Part travelogue, part autobiography, part religious history and part biblical commentary, this confused and confusing memoir describes a young rabbi's quest for authenticity. Now the rabbi of the New Shul, an unconventional, experimental congregation in Greenwich Village that appeals to intellectuals who have felt alienated by organized religion, Goldstein is also a police chaplain and the spiritual leader of a "cybersynagogue." In his latter capacity, he maintains a Web site where he responds to "Ask the Rabbi" questions. His work with the Drug Enforcement Administration has led to his appointment as the national Jewish chaplain for the Federal Law Enforcement Officers Association. With endless digressions, Goldstein tries to explain how he reached his present positions by the tender age of 33. He begins with the dramatic story of his arrest for drunken behavior in a nightclub and proceeds to describe his journeys to faraway places, starting with a trip to Nepal that he made with his father before entering rabbinical studies in Israel. Other trips have taken him to Boston, Alaska, New Hampshire, Michigan, Africa and Central Asia. Each visit stimulates an excursion into religious history, both Jewish and Christian. Goldstein demonstrates great erudition, but his readers will be inevitably befuddled by his rapid shifts in place and time. (Aug.) Copyright 2000 Cahners Business Information.|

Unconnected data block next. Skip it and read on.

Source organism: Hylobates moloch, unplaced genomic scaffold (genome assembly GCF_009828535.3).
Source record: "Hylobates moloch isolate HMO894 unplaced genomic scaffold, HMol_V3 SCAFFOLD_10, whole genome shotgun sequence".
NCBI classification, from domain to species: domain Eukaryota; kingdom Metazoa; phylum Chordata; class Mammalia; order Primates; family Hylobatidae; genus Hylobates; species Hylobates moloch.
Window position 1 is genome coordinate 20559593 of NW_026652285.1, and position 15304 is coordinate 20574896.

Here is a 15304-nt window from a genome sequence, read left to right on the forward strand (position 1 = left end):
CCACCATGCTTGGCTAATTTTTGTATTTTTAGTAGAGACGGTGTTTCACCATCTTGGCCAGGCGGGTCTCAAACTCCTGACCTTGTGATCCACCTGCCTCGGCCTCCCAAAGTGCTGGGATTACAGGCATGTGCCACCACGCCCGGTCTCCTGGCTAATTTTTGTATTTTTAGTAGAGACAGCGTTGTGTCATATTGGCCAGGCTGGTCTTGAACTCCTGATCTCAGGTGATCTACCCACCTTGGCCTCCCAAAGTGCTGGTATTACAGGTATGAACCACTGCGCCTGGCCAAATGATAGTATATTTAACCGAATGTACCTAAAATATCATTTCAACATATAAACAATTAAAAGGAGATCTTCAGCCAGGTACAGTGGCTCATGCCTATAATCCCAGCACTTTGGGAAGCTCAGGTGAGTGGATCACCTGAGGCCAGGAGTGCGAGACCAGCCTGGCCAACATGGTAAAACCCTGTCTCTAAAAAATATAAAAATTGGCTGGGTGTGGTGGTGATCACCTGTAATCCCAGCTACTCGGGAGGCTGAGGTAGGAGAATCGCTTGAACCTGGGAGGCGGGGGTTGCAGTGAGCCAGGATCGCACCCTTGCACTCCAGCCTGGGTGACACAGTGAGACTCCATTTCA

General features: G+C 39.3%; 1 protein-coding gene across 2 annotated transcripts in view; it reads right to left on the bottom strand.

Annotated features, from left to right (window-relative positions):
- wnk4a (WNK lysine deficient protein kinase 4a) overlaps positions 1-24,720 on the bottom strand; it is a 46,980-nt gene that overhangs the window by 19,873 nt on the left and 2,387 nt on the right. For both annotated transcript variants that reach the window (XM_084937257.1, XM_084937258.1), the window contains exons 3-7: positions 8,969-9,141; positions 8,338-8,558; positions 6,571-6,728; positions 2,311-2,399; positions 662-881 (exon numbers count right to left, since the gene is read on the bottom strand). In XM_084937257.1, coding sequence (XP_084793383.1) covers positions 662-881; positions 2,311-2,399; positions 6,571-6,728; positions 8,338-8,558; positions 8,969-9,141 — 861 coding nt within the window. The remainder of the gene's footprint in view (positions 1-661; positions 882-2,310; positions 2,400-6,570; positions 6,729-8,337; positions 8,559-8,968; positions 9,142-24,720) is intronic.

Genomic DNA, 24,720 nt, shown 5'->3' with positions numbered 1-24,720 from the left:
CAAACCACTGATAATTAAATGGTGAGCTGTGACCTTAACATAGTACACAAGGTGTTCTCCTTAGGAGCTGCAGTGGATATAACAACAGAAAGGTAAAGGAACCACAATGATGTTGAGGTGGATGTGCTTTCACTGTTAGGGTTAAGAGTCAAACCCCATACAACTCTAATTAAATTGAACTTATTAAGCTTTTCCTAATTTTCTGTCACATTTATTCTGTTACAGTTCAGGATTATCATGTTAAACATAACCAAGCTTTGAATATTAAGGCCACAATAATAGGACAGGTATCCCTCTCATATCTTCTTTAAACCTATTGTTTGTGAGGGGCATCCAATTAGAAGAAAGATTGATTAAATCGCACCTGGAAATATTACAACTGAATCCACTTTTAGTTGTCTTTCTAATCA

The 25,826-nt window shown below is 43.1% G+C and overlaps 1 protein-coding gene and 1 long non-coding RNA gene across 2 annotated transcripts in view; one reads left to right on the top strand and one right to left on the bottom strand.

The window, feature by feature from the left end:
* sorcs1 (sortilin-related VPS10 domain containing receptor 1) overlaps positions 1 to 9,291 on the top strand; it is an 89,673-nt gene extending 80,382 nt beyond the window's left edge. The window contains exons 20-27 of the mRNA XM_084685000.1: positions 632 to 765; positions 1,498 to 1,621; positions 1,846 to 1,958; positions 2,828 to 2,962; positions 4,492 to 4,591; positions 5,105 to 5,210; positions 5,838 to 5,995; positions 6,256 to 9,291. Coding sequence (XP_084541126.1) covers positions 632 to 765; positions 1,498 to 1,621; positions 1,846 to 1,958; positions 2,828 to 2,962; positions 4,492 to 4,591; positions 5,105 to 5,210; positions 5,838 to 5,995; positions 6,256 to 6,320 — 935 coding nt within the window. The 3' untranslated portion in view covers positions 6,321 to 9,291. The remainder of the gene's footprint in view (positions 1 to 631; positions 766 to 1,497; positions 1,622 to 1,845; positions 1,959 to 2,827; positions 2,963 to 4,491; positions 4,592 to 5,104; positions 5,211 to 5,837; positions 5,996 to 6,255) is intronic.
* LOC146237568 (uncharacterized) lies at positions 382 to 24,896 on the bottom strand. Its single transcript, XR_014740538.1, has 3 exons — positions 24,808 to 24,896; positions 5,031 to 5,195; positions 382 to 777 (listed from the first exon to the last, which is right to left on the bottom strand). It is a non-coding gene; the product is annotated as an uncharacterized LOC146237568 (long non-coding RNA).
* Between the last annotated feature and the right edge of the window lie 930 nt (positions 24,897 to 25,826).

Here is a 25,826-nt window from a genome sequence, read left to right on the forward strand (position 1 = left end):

While out at a trendy Manhattan nightspot to celebrate his upcoming college graduation, Goldstien excused himself to use the men's room. There he had an epiphany about the transient nature of youthful indulgences. With a sense of spiritual angst and existential wrath, he fought with a urinal, ripping it off the wall and smashing it. This led to a visit to the holding cells of the New York Police Department, known as the "Tombs." It also started a spiritual quest that led to his ordination as a Reform rabbi and spiritual journeys to exotic places, including the Himalayas and also to Kyrgystan and Uzbekistan, where he taught isolated Jewish communities. He has also served as a Jewish chaplain for the Drug Enforcement Agency and as an on-line rabbi counseling Jews for Microsoft. Today, Goldstein is the rabbi of a progressive synagogue in Greenwich Village. Goldstein does not indulge in the usual language of pop spirituality. Instead, he intertwines his stories with the spiritual journeys of great religious mystics, noting that personal travail and confrontations with evil have been the crucible of spiritual growth. This compelling and engrossing book is recommended for all public libraries to add to their "spirituality" section. Idelle Rudman, Touro Coll., Graduate Sch. of Jewish Studies, New York Copyright 2000 Cahners Business Information.